- Arum and Roksa cite the worry of middle-class parents over return on investment and concerns about quality by businesses as they look at college cultures that today feature more social activity and less time studying. Too many enter college with high ambitions and no clear plans for reaching them. They know little of their chosen occupations in terms of requirements of demands. They are essentially academically adrift. While study time is down to less than what they spent in high school, grades and progress toward degrees have seen little impact. Students preferentially enroll in classes where instructors grade leniently. For their part, faculty members allow students to get by with less effort. This brings better student evaluations and opens more time for research. Such evaluations are not good indicators of learning. Faculty are also rewarded for seeking external funding of which there is never enough at the expense of undergraduate attention. Administrators must also share the blame. An increase in student service positions has driven faculty percentage of professional staff down to 53%. At the same time, salaries of presidents, provosts, and deans has gone way up in spit of the fact that they are much less able to influence institutional climate than top executives in businesses.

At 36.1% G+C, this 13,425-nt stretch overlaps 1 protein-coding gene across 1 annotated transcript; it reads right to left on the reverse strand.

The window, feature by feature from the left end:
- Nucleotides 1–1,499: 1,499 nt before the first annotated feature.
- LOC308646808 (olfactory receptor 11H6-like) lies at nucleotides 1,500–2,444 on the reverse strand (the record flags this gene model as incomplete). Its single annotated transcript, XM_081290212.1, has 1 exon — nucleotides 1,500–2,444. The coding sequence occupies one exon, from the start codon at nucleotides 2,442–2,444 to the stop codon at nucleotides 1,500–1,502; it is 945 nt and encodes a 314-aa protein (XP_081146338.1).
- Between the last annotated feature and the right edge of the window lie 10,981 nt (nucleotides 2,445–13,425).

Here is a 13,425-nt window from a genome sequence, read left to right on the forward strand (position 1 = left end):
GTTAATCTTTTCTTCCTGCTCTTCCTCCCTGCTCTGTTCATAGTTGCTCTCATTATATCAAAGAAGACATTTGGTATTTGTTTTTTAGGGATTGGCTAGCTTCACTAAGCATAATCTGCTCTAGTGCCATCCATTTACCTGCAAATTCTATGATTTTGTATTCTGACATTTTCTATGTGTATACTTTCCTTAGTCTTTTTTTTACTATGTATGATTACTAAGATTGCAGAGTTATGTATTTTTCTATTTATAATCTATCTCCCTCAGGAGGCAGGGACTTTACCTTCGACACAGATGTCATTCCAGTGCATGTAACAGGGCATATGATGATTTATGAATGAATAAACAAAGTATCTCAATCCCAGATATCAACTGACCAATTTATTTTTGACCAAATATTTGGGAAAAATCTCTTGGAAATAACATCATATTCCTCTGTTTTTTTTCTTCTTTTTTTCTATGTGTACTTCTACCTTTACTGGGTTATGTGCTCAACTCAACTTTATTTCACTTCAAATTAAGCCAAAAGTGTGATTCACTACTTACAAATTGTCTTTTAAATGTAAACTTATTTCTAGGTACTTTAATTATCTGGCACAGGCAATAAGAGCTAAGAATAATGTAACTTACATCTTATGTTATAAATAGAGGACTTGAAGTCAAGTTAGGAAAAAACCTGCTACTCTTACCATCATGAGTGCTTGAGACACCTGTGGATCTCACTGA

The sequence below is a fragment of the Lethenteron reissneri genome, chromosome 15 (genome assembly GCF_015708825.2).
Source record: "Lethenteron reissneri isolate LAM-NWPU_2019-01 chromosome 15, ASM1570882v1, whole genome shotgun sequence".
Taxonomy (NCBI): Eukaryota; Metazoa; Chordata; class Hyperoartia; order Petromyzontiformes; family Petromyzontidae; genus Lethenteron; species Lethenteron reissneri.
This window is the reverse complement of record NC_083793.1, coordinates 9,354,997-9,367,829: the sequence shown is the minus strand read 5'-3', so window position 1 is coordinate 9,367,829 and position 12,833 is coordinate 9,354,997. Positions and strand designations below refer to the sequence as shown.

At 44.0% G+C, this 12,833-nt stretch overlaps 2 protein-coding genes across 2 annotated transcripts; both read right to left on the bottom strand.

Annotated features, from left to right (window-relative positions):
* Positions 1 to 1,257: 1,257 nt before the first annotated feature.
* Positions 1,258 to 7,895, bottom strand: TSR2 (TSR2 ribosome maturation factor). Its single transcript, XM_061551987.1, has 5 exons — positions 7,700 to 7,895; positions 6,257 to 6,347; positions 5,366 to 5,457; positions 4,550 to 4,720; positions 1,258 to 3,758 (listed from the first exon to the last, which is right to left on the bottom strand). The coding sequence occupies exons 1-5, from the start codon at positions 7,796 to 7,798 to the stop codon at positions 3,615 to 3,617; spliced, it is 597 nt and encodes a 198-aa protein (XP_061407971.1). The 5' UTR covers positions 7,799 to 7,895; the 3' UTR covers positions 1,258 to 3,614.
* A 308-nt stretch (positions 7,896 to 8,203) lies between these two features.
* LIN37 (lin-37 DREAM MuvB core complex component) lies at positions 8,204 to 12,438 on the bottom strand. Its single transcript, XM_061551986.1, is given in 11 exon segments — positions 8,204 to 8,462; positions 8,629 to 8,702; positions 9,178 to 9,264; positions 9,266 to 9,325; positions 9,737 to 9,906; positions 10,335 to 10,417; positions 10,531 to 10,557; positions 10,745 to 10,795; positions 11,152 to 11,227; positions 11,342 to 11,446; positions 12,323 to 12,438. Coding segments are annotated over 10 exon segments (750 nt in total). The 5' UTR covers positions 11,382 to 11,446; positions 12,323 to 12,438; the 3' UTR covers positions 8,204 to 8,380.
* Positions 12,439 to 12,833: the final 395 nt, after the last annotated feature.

Adapt: Why SUccess Always Starts with Failure by Tim Harford offers an inspiring and innovative alternative to traditional top-down decision making. Tim deftly weaves together psychology, evolutionary biology, anthropology, physics, and economics along with compelling stories of hard won lessons from the real world. He makes a passionate case for the importance of adaptive trial and error to deal with problems both global, personal, and everything in between. Click at the bottom of any page to purchase this breakthrough handbook for surviving and prospering in an ever-shifting world.
This book by Joe Tye uses a fictional format to explain why organizational culture is so important and how you can get the people you lead to help you create the kind of culture you want. My summary deals with the key concepts, but you need the book to access the compelling story and valuable appendix. This would be a good read for your entire team to discuss.